Recapping the Return of Anibal Sanchez

Detroit fans have been spoiled rotten by Mike Ilitch‘s generosity with the Red Wings for 30 years and the Tigers for the past 20. But I thought even he’d reached his limit with the addition of Torii Hunter last month. And I’m so glad to be wrong.

The re-signing of Anibal Sanchez – to a contact equal to Justin Verlander’s 2009 extension – is not only another indication of an owner’s urgent desire to win, it’s a reminder of how the Tigers have become a destination of choice for big-name players.

For a long time, the Tigers had to overpay any free agent with even a hint of interest in playing home games at Comerica Park:

Then the winning came and with it a reputation for being a great place to play. Victor Martinez, Prince Fielder and Hunter further proved that. And now with the re-signing of Sanchez, the Tigers must be considered a threat to add big names for big dollars every year. But back to Sanchez. He was the highest-profile Tigers free agent since, perhaps, Jack Morris in 1990. But unlike Sanchez, few expected Morris to bolt for his hometown Twins. (Juan Gonzalez doesn’t count; no one expected him to re-sign with the Tigers after the 2000 season. And thankfully he didn’t.)

With Sanchez sticking around to permanently replace Rick Porcello as the Tigers’ fourth starter, his impact on the rotation could be just as big as Hunter’s in the everyday lineup.

 

What Others Are Saying

If anything, this deal highlights the differences between operating a franchise that will spend money and one that either won’t or is limited by its market size. The Royals had to trade a premium prospect to acquire two years of Shields. The Tigers can just dip into owner Mike Ilitch’s wallet and sign a free agent — this offseason, Torii Hunter and now Sanchez. The Royals might think of themselves as playoff contenders,but this signing makes it a little less likely that will be the case. – Dave Schoenfield, ESPN.com “Sanchez signing makes Tigers clear favorite”.

Did the Tigers overpay for Sanchez? Something like that is somewhat relative. In a vacuum, yes, the Tigers are paying $16 million to a pitcher who, while productive, isn’t exactly great like his impressive paychecks will say he is. Was he the best available left on the market, though, and a pitcher who can help Detroit achieve their goal of winning a World Series before the Tigers as we know them scatter to the winds? That’s why they acquired Sanchez at last year’s deadline to begin with. Re-signing him is simply giving that plan another go, and it’s hard to blame them considering how close they were to getting it done on the first attempt. – Marc Normandin, SB Nation “Anibal Sanchez might be overpaid, but fits Tigers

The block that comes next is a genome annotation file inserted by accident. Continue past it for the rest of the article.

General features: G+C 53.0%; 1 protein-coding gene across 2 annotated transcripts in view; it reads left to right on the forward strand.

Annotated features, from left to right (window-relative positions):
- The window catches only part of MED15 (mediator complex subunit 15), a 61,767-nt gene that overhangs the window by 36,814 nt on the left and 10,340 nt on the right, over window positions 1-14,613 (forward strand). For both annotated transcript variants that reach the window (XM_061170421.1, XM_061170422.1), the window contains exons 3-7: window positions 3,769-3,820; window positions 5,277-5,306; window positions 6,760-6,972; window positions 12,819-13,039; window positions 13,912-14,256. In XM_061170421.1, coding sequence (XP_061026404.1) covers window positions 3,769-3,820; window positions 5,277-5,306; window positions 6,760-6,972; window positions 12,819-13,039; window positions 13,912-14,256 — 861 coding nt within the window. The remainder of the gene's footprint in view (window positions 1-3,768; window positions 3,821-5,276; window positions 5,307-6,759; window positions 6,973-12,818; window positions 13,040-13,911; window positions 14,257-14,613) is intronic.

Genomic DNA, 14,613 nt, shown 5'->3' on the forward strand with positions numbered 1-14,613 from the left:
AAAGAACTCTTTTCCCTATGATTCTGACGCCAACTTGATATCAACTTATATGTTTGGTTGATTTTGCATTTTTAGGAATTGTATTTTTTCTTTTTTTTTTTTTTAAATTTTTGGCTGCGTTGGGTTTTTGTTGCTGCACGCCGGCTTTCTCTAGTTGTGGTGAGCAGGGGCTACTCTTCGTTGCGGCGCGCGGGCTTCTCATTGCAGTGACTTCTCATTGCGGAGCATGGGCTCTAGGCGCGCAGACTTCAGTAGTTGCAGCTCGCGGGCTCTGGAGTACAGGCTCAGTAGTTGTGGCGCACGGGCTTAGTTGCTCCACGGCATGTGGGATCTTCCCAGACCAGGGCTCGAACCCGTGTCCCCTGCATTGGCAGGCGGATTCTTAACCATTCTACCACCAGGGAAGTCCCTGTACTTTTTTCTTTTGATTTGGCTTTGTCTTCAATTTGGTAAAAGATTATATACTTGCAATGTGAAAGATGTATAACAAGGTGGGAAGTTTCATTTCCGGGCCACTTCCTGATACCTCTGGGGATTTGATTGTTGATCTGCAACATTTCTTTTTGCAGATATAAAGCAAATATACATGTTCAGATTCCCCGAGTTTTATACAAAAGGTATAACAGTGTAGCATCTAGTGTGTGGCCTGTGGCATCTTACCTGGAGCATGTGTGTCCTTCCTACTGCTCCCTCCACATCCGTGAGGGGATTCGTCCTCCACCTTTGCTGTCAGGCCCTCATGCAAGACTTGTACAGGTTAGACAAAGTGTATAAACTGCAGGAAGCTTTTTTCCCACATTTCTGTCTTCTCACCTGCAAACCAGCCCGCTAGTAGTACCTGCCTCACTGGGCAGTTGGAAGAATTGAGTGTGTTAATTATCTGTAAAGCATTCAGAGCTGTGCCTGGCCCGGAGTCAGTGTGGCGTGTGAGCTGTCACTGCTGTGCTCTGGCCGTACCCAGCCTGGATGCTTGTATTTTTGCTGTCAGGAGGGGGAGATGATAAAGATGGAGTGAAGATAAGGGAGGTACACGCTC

When the reclining Tigers finally sat up and took enough notice to get off their original four-year, $48 million offer, the Cubs almost got him. The Cubs still might have had him if they had been willing to enter a bidding war that would have saddled them with a potentially bad contract. – Gordon Wittenmyer, Chicago Sun TimesTigers outbid Cubs for Anibal Sanchez — but it was close

Some viewed the Tigers as an underachieving bunch, but that did not sway Tigers owner Mike Ilitch’s commitment to winning a World Series. Like he did last year with Prince Fielder, Ilitch swooped in at the last minute to re-sign Sanchez, which preserved one of the strongest pitching staffs in the league. – Jim Bowden, ESPN.com “The AL Central’s strong offseason

[T]he Sanchez signing was essential to preserve the Tigers’ clearest advantage over their divisional foes — and potential October opponents. Detroit’s postseason rotation – Justin Verlander, Doug Fister, Sanchez and Max Scherzer — posted a 5-1 record and 1.02 ERA against Oakland and New York in the AL playoffs. And now no member of that group will be eligible for free agency until Verlander and Scherzer after the 2014 season. – Jon Paul Morosi, FoxSports.com “Sanchez signing gives Tigers an edge

What do you think about the Sanchez contract?

2012 Top 10 Stories: #9 – Brennan Boesch Vanishes

What difference can a year make? Look no further than The Case of Brennan Boesch.

In the 2011 ALCS, the Tigers desperately missed Boesch in the lineup’s number-two slot. How he could’ve elevated the order’s production when Magglio Ordonez went down with a broken ankle.

A year later the Tigers were back in the ALCS and Boesch was nowhere to be found, left off the roster just as he was in the ALDS against the A’s. How far had he fallen? Far enough to be replaced by a 21-year-old who didn’t face big-league pitching until September – and who started the season at Lakeland.

If ever a player embodied the notion of wait-’til-next year it was Boesch. Coming into 2012, the Tigers were counting on the 27-year-old to have a breakout, injury-free season and live up to the promise we’d all witnessed in 2010 and ’11. With Victor Martinez on the shelf for the year, Boesch’s healthy return was crucial.

He got off to a promising start in Spring Training, hitting .288 with six homers, and 21 hits in 24 games. Unfortunately, his Grapefruit League performance didn’t translate to the regular season.

By the end of June, it looked like his return was anything but healthy. He was hitting below .250 and with only seven home runs showing none of the power the Tigers had hoped for (and probably expected.) About six weeks later, he talked about his still-tender thumb and how it hampered his swing: